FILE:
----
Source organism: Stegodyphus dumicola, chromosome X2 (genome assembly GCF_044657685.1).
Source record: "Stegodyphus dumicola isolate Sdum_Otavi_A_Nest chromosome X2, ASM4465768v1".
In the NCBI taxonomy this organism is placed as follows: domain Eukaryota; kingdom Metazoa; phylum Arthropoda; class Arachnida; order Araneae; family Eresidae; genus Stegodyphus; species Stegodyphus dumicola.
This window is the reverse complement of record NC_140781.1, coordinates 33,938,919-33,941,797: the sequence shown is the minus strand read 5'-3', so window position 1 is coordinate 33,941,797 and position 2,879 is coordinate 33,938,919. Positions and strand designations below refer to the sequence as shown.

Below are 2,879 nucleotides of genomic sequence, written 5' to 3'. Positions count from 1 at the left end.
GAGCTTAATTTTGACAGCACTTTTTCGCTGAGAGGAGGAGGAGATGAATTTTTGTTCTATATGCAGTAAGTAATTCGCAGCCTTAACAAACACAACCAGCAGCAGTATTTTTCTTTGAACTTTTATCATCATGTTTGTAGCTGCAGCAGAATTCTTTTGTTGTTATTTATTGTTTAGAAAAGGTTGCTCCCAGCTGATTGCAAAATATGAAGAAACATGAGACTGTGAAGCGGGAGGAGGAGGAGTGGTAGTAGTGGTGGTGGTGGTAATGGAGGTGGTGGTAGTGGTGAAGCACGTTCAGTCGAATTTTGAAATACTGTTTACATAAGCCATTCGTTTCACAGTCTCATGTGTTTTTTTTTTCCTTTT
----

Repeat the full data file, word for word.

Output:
Source organism: Stegodyphus dumicola, chromosome X2 (genome assembly GCF_044657685.1).
Source record: "Stegodyphus dumicola isolate Sdum_Otavi_A_Nest chromosome X2, ASM4465768v1".
In the NCBI taxonomy this organism is placed as follows: domain Eukaryota; kingdom Metazoa; phylum Arthropoda; class Arachnida; order Araneae; family Eresidae; genus Stegodyphus; species Stegodyphus dumicola.
This window is the reverse complement of record NC_140781.1, coordinates 33,938,919-33,941,797: the sequence shown is the minus strand read 5'-3', so window position 1 is coordinate 33,941,797 and position 2,879 is coordinate 33,938,919. Positions and strand designations below refer to the sequence as shown.

Below are 2,879 nucleotides of genomic sequence, written 5' to 3'. Positions count from 1 at the left end.
GAGCTTAATTTTGACAGCACTTTTTCGCTGAGAGGAGGAGGAGATGAATTTTTGTTCTATATGCAGTAAGTAATTCGCAGCCTTAACAAACACAACCAGCAGCAGTATTTTTCTTTGAACTTTTATCATCATGTTTGTAGCTGCAGCAGAATTCTTTTGTTGTTATTTATTGTTTAGAAAAGGTTGCTCCCAGCTGATTGCAAAATATGAAGAAACATGAGACTGTGAAGCGGGAGGAGGAGGAGTGGTAGTAGTGGTGGTGGTGGTAATGGAGGTGGTGGTAGTGGTGAAGCACGTTCAGTCGAATTTTGAAATACTGTTTACATAAGCCATTCGTTTCACAGTCTCATGTGTTTTTTTTTTCCTTTT